A genetic defect causing autism and epilepsy involving the contactin associated protein-like 2 gene (CNTNAP2) has been discovered in a selected cohort of Amish children. These children were found to have focal seizures and autistic regression. Surgical biopsy of the anterior temporal lobe of two such children revealed cortical dysplasia and a single nucleotide polymorphism mutation of this gene. The present case is that of a related but geographically distant proband with a similar phenotype but a single-base-pair deletion in the CNTNAP2 gene. This patient exhibited the additional features of periventricular leukomalacia and hepatomegaly.

  44. Bill in SF says:

    Re: Hospital infections; another potential source.


    “Since anesthesia providers work at a distance from the draped patient and the surgical field, many may believe there’s little chance they’ll transmit bacteria to patients. “Nope!” says Steven Shafer, MD, editor-in-chief of the journal Anesthesia & Analgesia, in which the Dartmouth research is published. “These studies provide evidence that our bacterial flora contribute to surgical site infections.”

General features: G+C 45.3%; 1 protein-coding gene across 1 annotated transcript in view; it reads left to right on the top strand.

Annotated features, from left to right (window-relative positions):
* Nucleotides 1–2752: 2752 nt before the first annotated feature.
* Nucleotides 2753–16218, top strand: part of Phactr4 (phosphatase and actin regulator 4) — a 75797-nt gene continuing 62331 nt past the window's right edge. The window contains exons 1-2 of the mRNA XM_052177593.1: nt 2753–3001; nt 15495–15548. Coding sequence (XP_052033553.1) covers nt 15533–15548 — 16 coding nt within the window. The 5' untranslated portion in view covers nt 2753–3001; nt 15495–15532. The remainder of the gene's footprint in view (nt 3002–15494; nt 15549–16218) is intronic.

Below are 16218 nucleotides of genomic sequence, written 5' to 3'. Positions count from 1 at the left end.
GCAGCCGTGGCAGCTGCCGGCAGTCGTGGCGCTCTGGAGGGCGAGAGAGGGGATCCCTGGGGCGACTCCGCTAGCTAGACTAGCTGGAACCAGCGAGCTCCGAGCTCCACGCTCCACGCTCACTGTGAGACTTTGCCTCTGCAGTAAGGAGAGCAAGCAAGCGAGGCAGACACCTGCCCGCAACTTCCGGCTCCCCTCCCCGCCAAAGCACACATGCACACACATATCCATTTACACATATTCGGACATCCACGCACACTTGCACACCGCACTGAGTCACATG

In a previous study, Dartmouth researchers associated the presence of bacteria on stopcocks with increased patient mortality.

    The authors of the most recent study stress the importance of conducting proper hand hygiene before entering each room. “It seems likely that organisms were brought to the patient and the environment as providers moved from room to room with continued lapses of decontamination,” they write, calling for better hand hygiene practices among anesthesia providers. “This could significantly reduce postoperative infections.”

  45. yuan says: